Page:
NEW YORK – From antibiotics to clothes to cash — lots of it — U.S.-based relief groups report an overwhelming response from donors moved by the devastation of the Indian Ocean tsunami, with more than $200 million raised as of Tuesday.
One charity said online pledges were coming in at the rate of $100,000 an hour.
Donors contributing to what one official called a "tidal wave of generosity" ranged from actress Sandra Bullock (search), who gave $1 million, to 3-year-old Antonio Cabrera, who joined his brothers in dropping off cash-filled sandwich bags at the American Red Cross (search) office in Denver.
Firm statistics for such relief campaigns are elusive. But charity officials said they expected donations to continue streaming in for weeks to come, putting the tsunami in the company of the Ethiopian famine of the mid-1980s and Central America's Hurricane Mitch of 1998 as the foreign disasters prompting the largest contributions from U.S. citizens.
The private donations are in addition to the $350 million pledged thus far by the U.S. government. Two ex-presidents renowned for their fund-raising prowess — Bill Clinton and George H.W. Bush — have been recruited to spur more private giving.
The No. 1 recipient, by far, has been the American Red Cross; its pledged tsunami donations as of Tuesday totaled $92 million.
"Something about this disaster has really touched a chord," said Suzanne McCormick, who heads the Red Cross chapter in southern Maine. "In terms of international relief, we have never seen anything on this scale."
Other major recipients included the U.S. Fund for UNICEF (search) and Doctors Without Borders USA (search), with donations of about $20 million apiece; and World Vision (search), Oxfam America (search), Catholic Relief Services (search) and Save the Children (search), each reporting gifts of roughly $15 million from U.S. sources.
Dozens of other agencies also were collecting funds for tsunami relief. A New Jersey council of mosques raised $250,000, the Akron, Pa.-based Mennonite Central Committee (search) $2.5 million.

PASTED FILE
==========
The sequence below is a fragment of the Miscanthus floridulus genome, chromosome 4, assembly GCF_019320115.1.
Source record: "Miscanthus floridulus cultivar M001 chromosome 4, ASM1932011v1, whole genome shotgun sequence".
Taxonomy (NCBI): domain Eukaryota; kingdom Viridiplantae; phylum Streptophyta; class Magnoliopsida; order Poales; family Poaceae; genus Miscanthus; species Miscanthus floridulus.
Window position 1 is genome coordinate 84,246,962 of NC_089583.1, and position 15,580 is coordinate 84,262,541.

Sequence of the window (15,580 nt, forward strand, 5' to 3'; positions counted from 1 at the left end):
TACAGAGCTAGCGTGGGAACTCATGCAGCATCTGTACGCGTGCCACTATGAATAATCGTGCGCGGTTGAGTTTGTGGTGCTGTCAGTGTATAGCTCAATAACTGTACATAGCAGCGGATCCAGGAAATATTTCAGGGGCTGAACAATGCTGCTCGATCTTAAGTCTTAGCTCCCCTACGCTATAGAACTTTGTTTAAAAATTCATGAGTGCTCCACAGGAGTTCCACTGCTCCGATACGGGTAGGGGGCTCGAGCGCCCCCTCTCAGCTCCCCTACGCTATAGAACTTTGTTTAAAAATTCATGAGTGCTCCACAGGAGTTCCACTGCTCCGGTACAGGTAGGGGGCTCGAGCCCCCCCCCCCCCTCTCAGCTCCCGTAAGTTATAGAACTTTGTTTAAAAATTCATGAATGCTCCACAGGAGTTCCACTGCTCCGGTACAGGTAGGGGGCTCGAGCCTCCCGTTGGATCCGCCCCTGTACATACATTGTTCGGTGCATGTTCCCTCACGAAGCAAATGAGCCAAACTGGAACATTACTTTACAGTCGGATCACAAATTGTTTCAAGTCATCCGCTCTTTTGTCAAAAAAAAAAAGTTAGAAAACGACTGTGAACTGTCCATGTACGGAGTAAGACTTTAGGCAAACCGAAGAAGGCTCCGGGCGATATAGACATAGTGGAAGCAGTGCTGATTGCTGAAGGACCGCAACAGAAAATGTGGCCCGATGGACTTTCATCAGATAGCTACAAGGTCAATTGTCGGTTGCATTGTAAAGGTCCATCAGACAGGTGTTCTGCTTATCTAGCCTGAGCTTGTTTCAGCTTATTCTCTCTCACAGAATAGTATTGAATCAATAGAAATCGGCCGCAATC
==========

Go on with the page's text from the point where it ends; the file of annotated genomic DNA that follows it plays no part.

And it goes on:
World Vision set a $50-million goal to help victims of the tsunami, the largest single commitment in its 54-year history.
"This disaster came on in an instant, but it will take years to help survivors rebuild their lives," said World Vision president Richard Stearns. "This tidal wave of generosity will help them rebuild."
Baltimore-based Catholic Relief Services has committed $25 million for relief efforts; spokeswoman Caroline Brennan said her colleagues were confident of raising that sum without dipping into reserves.
"We usually receive $40,000 a month through our Web site, and now we've been receiving $100,000 an hour," she said. "It's overwhelming. We're enormously grateful."
Doctors Without Borders USA, a branch of Medecins Sans Frontieres, has advised its supporters that it has raised enough to meet immediate needs related to the tsunami and urged donors to give to its other programs.
"We can't accept any more restricted donations at this time," said spokeswoman Kris Torgerson. "But we very much appreciate unrestricted donations to meet needs in Southeast Asia and elsewhere that are not in the immediate spotlight."
Numerous U.S. corporations have made large donations — including $10 million last week from Coca-Cola and $5 million Tuesday from Midland, Mich.-based Dow Chemical Co. The New York Stock Exchange Foundation gave $500,000 each to Save the Children and the Connecticut-based relief group AmeriCares (search).
Major drug companies such as Pfizer, Johnson & Johnson and Bristol-Myers Squibb have been giving not only cash but also antibiotics, bandages, pain relievers, syringes and other supplies.
Celebrities also pitched in. Film director Stephen Spielberg (search) and his family gave a total of $1.5 million to three relief agencies, Bullock gave $1 million to the Red Cross, and Leonardo DiCaprio (search), who filmed "The Beach" on a Thai island in the tsunami zone, set up a link on his Web site for relief donations. Singer Willie Nelson (search) agreed to headline a benefit concert Sunday in Austin, Texas.
In Ohio, the majority owner of the Cincinnati Reds, Carl Linder, and his son, Carl Linder III, provided $200,000 for a flight carrying 60,000 pounds of antibiotics, food and water for tsunami victims in India and Sri Lanka.
In Fargo, N.D., which was hit by the Red River flood in 1997, city officials agreed to give $10,000 of taxpayer money to tsunami relief.
"As I think back to the flood. ... and the amount of assistance we received from so many people and communities, I feel compelled to reciprocate," Mayor Bruce Furness wrote in a letter to city commissioners.
In Chattanooga, Tenn., some errant motorists were given extra incentive to donate — Municipal Court Judge Russell Bean is letting them give $100 to tsunami relief rather than pay a traffic fine.
"I don't want to force this on them," Bean said. "But I thought this would be a good way for people to make a difference."